It is to be noted that the concentration of the alkali metal aluminate in the sludge solution is not critical; but an amount thereof should be present sufficient to (1) combine with the cellulose-containing waste and (2) carbonize the substance at a selected temperature to which the mixture is destined to be heated. Typically, the concentration of the alkali metal aluminate sludge-solution ranges from about 1 weight percent of the alkali metal aluminate to saturation of the solution at a particular temperature. A suitable temperature typically ranges from 50° C. to the boiling point of the carbonizing catalyst solution, however, room temperature may be also used (at atmosphere of pressure or above).
The chemical formula for sodium aluminate is usually expressed as NaAlO2 (sodium meta aluminate) in the Handbook of Chemistry and Physics or as Na2 Al2 O4 in industrial technical data. It is most commonly available in liquid form and as the granular trihydrate Na2 O.Al2 O3.3H2 O. The stability and reactivity of sodium aluminate solutions are dependent, to a large extent, on the Na2 O/Al2 O3 molecular ratio. When added to the sewage sludge-municipal solid waste mixture, it may happen that its solubility in water after carbonization is decreased. This decrease in solubility may occur because of the various salts contained in the sewage sludge-municipal solid waste and its processing.
To 500 grams of mostly cellulose-containing municipal solid waste of the following composition:
297 grams of paper, cardboard, etc.
140 grams of meat, bread, apples, leaves and grass,
63 grams of a variety of plastics,
were added (in water solution) 10 grams of sodium aluminate (Na2 OAl2 O3.3H2 O). The waste was mixed thoroughly with the sodium aluminate and afterwards dried. The dried municipal solid waste was next mixed with 500 grams by weight raw sewage sludge containing about 5% of solids. The mixture of municipal solid waste and sludge was placed in a rotary carbonizing drum and carbonized. The carbonizing conditions were as follows:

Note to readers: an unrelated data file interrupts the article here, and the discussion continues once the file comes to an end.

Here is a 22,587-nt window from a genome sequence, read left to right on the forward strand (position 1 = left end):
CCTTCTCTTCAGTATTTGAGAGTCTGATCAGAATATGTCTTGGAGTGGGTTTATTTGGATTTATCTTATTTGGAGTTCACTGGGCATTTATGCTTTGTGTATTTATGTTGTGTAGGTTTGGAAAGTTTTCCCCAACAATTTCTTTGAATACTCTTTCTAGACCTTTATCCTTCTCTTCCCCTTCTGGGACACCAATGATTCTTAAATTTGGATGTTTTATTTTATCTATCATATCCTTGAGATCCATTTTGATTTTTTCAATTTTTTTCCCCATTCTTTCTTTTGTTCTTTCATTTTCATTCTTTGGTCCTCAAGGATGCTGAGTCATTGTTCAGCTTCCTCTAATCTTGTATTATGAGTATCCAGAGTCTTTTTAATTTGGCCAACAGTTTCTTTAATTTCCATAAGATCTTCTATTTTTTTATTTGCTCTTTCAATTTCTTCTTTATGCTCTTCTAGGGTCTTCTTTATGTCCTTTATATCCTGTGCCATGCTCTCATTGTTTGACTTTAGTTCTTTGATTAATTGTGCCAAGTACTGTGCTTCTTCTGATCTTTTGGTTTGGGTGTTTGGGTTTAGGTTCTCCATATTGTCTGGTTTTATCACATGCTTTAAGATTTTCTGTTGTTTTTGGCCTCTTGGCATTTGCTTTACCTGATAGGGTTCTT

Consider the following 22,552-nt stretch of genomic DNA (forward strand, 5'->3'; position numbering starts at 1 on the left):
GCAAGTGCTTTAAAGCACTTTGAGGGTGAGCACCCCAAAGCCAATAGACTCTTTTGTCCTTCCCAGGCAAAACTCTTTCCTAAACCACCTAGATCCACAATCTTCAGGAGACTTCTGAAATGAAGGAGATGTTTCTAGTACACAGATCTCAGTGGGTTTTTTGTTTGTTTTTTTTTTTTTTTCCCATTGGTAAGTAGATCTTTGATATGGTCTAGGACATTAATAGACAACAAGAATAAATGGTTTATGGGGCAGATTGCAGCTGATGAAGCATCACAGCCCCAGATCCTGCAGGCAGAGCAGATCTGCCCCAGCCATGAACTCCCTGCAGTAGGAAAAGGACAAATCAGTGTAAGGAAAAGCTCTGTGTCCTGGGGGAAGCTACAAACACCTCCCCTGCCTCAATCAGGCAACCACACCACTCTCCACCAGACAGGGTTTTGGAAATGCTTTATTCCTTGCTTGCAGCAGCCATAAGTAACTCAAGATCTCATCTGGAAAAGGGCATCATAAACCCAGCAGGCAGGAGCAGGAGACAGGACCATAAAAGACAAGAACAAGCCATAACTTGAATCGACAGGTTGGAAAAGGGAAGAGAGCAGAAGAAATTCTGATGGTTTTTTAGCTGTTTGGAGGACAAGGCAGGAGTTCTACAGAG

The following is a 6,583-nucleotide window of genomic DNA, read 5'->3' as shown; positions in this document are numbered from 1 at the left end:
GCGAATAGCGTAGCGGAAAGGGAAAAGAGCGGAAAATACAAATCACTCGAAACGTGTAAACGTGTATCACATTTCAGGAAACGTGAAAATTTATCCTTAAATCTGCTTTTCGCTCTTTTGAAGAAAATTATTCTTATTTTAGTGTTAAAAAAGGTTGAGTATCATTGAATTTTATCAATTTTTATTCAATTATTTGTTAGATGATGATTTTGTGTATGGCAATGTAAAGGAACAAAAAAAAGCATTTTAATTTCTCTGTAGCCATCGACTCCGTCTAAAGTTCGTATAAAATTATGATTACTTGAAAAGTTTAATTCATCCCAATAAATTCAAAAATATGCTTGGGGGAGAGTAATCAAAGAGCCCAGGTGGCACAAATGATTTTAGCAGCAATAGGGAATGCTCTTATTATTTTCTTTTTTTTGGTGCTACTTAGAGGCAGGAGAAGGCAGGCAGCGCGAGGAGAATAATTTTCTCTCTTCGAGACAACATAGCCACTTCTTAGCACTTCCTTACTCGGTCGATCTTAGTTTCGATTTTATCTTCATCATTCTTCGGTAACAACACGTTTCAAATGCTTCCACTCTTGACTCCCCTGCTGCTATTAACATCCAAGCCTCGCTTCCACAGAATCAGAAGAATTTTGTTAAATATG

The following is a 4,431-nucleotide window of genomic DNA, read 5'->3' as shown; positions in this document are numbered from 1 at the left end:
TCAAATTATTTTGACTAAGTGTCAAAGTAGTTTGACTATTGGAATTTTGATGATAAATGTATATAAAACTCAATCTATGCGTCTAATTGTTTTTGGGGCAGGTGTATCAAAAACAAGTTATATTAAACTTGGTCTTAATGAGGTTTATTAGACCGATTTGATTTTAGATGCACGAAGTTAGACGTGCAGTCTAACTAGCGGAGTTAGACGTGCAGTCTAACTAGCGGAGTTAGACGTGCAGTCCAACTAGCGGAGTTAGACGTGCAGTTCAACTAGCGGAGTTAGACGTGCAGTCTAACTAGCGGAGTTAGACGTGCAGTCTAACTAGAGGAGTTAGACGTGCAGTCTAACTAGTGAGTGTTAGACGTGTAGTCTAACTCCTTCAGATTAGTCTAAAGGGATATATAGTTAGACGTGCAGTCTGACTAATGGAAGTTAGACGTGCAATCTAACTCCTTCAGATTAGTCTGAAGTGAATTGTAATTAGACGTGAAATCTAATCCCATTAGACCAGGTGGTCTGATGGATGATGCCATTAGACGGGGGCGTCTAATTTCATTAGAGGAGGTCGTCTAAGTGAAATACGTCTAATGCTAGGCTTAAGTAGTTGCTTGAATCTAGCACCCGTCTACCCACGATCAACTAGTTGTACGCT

The periphery (rotary) speed of the carbonizing drum was 1.8 inches per second. The temperature at the front and the rear of the drum was 227° C. and in the center 249° C. The carbonizing time was 60 minutes.
The development of pyrolysis gases began when the drum reached the desired temperature (3 minutes). During the first 25 minutes, a pilot flame helped to burn the pyrolysis gases; later, the burning of the pyrolysis gases was self-sustained. The carbon obtained was 150 grams.
During all experiments, small pieces of metal were placed into the carbonizing drum to ensure better grinding of the formed carbon.
In this example the amount of raw sewage sludge and the composition of cellulose-containing municipal solid waste were the same as in Example I. However, the 10 grams of sodium aluminate (in solution form) were added to the raw sludge and stirred rather than adding the sodium aluminate to the municipal solid waste. Afterwards, 500 grams of untreated municipal solid waste were added to, and thoroughly mixed with the treated sludge and brought into the carbonizing drum. The carbonizing conditions were the same as in example I. The pyrolysis gas development and the amount of carbon obtained were the same as in example I.
To 500 grams of raw sludge, 15 grams of raw carbon priorly obtained from the carbonization of municipal solid waste, was added and thoroughly mixed. This carbon contained between 4-6% of sodium aluminate and its compounds (aluminum hydroxide and sodium hydroxide). A thickening of the sludge was observed. In addition, 5 grams (1%) of sodium aluminate were added. The 520 grams of the sludge were mixed thoroughly with 500 grams of municipal solid waste of following composition:
250 grams of paper, cardboard, etc.
180 grams of meat, bread, vegetables, leaves and grass.
70 grams of a variety of plastics.
The mixture was brought into carbonizing drum and carbonized using the carbonizing conditions of example I. However, during the process of carbonization (35 minutes), the drum was opened and the carbonizing product inspected. The sludge and municipal solid waste were found to be carbonized, however, the carbonized material still contained tar and pyrolysis gases. After inspection, the drum was closed and the carbonizing process continued. 25 minutes later, the carbonization was stopped and the carbon product weighed at 164 grams. The pyrolysis gases developed burned very well.